Fierce Conversations by Susan Scott

Posted: February 24, 2023 Filed under:

The 5 minute read...

Susan Scott describes herself as a leadership development architect and her book, Fierce Conversations has become an international best seller but is it a ‘must read’ for school leaders?

Well, yes and no!

The main drawback is that the frequent and lengthy anecdotal stories are just too American – top business orientated in description that really don’t translate well to a British school context.

That’s an unfortunate distraction because there are considerable positives and this short article gives you the key takeaways.

The first thing to understand is that Susan Scott uses the term ‘fierce’ not to mean anger or intimidation but “robust, intense, strong, powerful, passionate, eager and unbridled.”  Which school leader wouldn’t sign up to those latter qualities when faced with a challenging issue to raise with a difficult colleague or parent?

Within this context Scott then places a premium on the value of listening for all ‘fierce conversations’, to truly understand what others are saying and to reflect on what is said, rather than engaging the mind on what to say next or even to wander off to somewhere else entirely.

Scott helpfully highlights that though the issue or point raised by someone else may at first appear irrelevant to our agenda, the very fact that they have mentioned it suggests that it is of importance to them and therefore is worthy of exploration. Giving time and attention to listen deeply with “soft eyes and ears” enables the other person to communicate effectively to enable meaningful progress in any ‘fierce conversation’ and often this requires listening to what is not said.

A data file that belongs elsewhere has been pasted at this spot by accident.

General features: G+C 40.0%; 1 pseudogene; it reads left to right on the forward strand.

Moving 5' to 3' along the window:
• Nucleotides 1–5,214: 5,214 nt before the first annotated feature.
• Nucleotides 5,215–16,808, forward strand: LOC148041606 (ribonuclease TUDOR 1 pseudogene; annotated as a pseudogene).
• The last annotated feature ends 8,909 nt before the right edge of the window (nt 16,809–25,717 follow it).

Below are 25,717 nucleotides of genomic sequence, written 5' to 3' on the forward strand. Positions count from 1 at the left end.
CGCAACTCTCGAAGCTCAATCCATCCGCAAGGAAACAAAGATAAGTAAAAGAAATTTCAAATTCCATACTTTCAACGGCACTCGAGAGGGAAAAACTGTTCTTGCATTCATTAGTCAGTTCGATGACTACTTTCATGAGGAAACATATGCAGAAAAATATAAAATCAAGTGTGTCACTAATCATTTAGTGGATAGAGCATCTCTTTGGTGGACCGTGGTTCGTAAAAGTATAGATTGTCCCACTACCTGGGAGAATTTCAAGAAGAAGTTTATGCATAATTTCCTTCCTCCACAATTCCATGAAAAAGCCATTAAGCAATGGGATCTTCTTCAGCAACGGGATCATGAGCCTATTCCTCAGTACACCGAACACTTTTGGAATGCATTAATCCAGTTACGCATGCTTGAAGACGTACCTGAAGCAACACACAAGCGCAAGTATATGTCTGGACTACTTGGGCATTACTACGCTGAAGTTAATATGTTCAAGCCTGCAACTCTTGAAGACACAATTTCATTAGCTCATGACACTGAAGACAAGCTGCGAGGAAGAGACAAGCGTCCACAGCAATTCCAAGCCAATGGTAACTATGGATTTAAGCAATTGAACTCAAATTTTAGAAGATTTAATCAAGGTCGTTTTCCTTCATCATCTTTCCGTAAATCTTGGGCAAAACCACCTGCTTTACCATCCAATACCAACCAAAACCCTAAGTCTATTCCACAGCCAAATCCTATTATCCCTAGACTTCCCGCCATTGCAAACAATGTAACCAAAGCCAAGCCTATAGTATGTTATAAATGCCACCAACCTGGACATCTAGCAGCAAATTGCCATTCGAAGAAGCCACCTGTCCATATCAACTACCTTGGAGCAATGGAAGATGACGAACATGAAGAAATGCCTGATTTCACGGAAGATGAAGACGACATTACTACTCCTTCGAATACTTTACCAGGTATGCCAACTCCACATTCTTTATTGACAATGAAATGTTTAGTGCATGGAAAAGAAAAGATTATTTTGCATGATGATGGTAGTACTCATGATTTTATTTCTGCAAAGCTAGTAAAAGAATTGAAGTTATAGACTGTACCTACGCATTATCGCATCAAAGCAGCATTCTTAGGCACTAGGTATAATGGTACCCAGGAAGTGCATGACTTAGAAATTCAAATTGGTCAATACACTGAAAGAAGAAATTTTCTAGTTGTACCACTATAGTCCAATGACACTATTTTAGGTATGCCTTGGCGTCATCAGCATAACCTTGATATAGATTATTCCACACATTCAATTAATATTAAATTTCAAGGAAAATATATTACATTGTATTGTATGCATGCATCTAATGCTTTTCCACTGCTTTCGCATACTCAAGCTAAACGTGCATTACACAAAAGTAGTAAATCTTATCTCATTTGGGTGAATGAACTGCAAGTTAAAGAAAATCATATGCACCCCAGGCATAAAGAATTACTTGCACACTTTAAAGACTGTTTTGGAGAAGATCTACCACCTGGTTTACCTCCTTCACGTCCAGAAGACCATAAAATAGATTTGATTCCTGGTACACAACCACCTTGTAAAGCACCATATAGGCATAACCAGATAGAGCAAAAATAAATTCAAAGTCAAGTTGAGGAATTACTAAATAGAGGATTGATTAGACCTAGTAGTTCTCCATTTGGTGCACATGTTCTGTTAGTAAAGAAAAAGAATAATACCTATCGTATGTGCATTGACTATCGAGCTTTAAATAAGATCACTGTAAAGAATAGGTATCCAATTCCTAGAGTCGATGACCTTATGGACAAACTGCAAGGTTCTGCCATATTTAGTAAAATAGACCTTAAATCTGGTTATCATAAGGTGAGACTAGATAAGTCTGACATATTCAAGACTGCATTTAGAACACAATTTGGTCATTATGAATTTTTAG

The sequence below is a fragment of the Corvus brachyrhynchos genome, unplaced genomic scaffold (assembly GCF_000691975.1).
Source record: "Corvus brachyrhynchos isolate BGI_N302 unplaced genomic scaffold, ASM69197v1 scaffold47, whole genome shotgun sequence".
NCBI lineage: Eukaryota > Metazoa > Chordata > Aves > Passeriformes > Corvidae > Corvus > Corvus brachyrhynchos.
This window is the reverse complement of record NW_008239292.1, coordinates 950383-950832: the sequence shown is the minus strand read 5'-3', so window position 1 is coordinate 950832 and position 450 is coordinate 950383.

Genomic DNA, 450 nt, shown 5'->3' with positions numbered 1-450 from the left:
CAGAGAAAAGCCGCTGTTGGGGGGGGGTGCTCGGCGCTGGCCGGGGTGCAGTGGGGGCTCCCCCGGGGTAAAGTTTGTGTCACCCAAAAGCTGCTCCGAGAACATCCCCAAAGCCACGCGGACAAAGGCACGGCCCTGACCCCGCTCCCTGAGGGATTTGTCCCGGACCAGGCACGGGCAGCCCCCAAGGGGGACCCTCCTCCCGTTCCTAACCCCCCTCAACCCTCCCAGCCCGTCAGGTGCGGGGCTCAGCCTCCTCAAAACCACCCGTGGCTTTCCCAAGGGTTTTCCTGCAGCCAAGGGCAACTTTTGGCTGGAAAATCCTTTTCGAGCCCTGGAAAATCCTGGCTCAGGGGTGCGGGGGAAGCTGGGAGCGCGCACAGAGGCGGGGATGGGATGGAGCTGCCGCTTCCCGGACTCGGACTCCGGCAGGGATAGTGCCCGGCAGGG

Moving from this essential foundation the real value in Scott’s work comes from a distillation of what she describes as ‘the seven principles of fierce conversations’:

Principle 1: Master the courage to interrogate reality

The starting point here is to use those critical listening skills to fully understand how the parties involved perceive the situation. For Scott, everyone owns a piece of the truth and “no one, not even the CEO owns the entire truth.”

So, key steps here are: establish the real goals from the conversation; make a proposal; check understanding [yours as well as theirs]; check agreement; avoid blame but also remind yourself about your core values and ask yourself if you are behaving in a way that is consistent with those values?

Principle 2: Come out from behind yourself, into the conversation and make it real

Scott could have simply said “be honest with yourself and be honest with others” but the real value in this chapter is the proposed 7 step process

  1. Identify your most pressing issue
  2. Clarify the issue – what is really going on and for how long?
  3. Determine the impact
  4. Determine the future implications
  5. Examine your personal contribution to the issue
  6. Describe the ideal outcome
  7. Commit to action

Add on a step for review/evaluation and actually that is a pretty good framework for a challenging conversation.

Principle 3: Be here – be prepared to be nowhere else